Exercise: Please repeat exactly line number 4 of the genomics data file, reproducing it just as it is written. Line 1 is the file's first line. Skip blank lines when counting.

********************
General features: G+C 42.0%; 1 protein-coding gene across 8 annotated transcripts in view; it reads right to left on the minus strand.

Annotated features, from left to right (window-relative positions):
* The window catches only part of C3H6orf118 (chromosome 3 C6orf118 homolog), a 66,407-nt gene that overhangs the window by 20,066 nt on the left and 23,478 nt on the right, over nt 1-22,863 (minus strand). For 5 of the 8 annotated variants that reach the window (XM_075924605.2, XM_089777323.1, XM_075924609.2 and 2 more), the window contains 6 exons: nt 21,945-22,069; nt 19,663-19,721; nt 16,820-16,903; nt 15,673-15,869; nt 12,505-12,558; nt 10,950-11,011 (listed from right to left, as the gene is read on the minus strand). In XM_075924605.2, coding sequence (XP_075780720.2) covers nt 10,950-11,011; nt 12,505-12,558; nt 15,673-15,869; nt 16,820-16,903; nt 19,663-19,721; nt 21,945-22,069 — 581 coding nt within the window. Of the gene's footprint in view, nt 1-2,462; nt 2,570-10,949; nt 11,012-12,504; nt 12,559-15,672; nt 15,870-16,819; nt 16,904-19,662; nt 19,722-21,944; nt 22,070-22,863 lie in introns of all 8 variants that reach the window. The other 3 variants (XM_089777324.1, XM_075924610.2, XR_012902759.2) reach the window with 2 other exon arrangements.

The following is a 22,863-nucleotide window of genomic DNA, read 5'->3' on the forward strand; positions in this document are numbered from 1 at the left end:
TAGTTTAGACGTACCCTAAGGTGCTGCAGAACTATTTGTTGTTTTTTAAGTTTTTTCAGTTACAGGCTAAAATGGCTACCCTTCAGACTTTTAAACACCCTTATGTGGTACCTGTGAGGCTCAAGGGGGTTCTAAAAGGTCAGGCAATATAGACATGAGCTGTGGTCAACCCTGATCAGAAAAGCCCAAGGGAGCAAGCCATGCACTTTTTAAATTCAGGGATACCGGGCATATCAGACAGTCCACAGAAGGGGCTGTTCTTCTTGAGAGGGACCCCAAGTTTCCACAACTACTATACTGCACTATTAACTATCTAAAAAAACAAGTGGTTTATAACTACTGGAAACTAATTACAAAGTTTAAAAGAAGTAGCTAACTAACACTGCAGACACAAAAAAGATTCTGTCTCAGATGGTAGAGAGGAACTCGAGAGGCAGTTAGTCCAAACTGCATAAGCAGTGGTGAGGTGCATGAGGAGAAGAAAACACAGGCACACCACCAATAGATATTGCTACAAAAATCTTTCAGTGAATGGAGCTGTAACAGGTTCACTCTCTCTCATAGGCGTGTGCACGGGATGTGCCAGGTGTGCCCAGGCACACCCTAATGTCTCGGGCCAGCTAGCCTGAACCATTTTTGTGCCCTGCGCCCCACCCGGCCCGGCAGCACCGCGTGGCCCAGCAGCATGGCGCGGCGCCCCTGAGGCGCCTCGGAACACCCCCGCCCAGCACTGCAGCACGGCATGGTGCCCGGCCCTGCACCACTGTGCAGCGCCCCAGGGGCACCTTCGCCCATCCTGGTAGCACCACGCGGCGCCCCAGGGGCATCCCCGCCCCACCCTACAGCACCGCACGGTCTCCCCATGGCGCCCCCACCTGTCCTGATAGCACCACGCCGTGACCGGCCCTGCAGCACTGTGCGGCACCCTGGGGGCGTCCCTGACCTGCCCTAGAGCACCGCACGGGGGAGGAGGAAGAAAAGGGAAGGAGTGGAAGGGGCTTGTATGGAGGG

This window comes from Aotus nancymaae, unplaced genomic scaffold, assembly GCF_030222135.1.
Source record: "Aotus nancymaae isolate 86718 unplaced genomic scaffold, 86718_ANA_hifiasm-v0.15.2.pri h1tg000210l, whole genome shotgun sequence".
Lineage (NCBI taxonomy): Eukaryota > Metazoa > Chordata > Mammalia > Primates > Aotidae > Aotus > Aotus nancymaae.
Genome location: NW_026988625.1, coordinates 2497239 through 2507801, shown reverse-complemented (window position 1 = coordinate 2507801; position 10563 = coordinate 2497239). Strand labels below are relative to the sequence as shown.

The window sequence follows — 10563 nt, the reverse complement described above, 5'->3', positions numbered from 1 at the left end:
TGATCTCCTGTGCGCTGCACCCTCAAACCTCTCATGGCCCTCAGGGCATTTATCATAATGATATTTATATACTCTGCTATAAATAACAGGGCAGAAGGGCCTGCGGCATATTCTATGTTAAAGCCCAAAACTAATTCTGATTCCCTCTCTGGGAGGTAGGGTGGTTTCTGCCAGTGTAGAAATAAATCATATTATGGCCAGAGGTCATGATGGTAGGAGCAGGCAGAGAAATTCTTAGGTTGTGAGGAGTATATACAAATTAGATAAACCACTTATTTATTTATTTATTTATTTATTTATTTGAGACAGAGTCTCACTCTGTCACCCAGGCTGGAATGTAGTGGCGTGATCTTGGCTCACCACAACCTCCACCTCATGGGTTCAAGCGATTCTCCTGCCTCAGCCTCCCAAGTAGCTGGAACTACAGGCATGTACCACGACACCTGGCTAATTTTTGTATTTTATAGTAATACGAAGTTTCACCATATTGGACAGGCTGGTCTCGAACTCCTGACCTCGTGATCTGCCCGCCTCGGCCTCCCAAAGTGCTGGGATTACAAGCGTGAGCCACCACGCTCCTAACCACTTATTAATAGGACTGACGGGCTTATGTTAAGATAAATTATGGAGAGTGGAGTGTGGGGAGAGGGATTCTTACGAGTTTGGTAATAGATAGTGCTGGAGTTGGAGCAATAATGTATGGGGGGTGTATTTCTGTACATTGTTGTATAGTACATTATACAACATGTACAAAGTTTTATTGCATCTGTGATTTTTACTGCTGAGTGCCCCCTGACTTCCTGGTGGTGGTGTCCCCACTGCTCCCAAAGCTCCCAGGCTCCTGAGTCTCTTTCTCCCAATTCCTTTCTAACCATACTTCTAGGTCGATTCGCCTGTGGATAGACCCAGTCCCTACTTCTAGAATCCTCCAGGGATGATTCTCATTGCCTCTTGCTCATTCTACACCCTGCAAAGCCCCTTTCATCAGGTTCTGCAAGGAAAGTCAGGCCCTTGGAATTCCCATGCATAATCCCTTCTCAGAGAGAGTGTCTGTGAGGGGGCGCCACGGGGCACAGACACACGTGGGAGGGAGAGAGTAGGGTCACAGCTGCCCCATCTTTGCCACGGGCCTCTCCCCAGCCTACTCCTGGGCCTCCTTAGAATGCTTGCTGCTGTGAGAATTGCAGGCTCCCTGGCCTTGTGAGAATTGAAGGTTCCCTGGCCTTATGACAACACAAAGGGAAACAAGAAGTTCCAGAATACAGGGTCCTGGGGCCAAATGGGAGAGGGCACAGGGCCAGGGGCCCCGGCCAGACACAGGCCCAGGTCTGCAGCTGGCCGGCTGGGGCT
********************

The following is a 22,863-nucleotide window of genomic DNA, read 5'->3' on the forward strand; positions in this document are numbered from 1 at the left end: